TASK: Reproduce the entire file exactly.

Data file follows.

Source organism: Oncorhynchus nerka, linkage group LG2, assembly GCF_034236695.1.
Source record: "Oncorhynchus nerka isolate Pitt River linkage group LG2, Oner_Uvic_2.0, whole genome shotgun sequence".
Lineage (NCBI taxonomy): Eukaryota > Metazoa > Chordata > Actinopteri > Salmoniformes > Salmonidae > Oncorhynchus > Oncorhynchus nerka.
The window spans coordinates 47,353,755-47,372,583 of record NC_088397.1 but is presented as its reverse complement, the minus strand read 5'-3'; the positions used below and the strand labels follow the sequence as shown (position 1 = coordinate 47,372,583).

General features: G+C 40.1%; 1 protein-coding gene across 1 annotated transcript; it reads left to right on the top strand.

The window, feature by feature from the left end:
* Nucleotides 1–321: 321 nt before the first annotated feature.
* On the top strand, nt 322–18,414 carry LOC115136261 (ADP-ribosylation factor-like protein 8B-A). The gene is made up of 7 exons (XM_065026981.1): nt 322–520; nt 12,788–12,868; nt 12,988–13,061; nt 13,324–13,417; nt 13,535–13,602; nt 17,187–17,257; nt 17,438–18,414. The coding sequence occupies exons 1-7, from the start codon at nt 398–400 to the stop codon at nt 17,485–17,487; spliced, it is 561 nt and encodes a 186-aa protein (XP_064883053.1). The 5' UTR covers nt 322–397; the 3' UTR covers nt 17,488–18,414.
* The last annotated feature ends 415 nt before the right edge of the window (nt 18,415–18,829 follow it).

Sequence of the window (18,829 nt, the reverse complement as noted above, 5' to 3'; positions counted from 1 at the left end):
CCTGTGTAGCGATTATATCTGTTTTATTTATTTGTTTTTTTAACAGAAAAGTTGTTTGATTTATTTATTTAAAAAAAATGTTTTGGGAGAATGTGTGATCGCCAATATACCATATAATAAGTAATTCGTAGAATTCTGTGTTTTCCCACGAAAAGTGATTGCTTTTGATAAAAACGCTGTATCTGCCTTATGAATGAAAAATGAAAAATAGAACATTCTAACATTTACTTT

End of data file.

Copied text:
Source organism: Oncorhynchus nerka, linkage group LG2, assembly GCF_034236695.1.
Source record: "Oncorhynchus nerka isolate Pitt River linkage group LG2, Oner_Uvic_2.0, whole genome shotgun sequence".
Lineage (NCBI taxonomy): Eukaryota > Metazoa > Chordata > Actinopteri > Salmoniformes > Salmonidae > Oncorhynchus > Oncorhynchus nerka.
The window spans coordinates 47,353,755-47,372,583 of record NC_088397.1 but is presented as its reverse complement, the minus strand read 5'-3'; the positions used below and the strand labels follow the sequence as shown (position 1 = coordinate 47,372,583).

General features: G+C 40.1%; 1 protein-coding gene across 1 annotated transcript; it reads left to right on the top strand.

The window, feature by feature from the left end:
* Nucleotides 1–321: 321 nt before the first annotated feature.
* On the top strand, nt 322–18,414 carry LOC115136261 (ADP-ribosylation factor-like protein 8B-A). The gene is made up of 7 exons (XM_065026981.1): nt 322–520; nt 12,788–12,868; nt 12,988–13,061; nt 13,324–13,417; nt 13,535–13,602; nt 17,187–17,257; nt 17,438–18,414. The coding sequence occupies exons 1-7, from the start codon at nt 398–400 to the stop codon at nt 17,485–17,487; spliced, it is 561 nt and encodes a 186-aa protein (XP_064883053.1). The 5' UTR covers nt 322–397; the 3' UTR covers nt 17,488–18,414.
* The last annotated feature ends 415 nt before the right edge of the window (nt 18,415–18,829 follow it).

Sequence of the window (18,829 nt, the reverse complement as noted above, 5' to 3'; positions counted from 1 at the left end):
CCTGTGTAGCGATTATATCTGTTTTATTTATTTGTTTTTTTAACAGAAAAGTTGTTTGATTTATTTATTTAAAAAAAATGTTTTGGGAGAATGTGTGATCGCCAATATACCATATAATAAGTAATTCGTAGAATTCTGTGTTTTCCCACGAAAAGTGATTGCTTTTGATAAAAACGCTGTATCTGCCTTATGAATGAAAAATGAAAAATAGAACATTCTAACATTTACTTT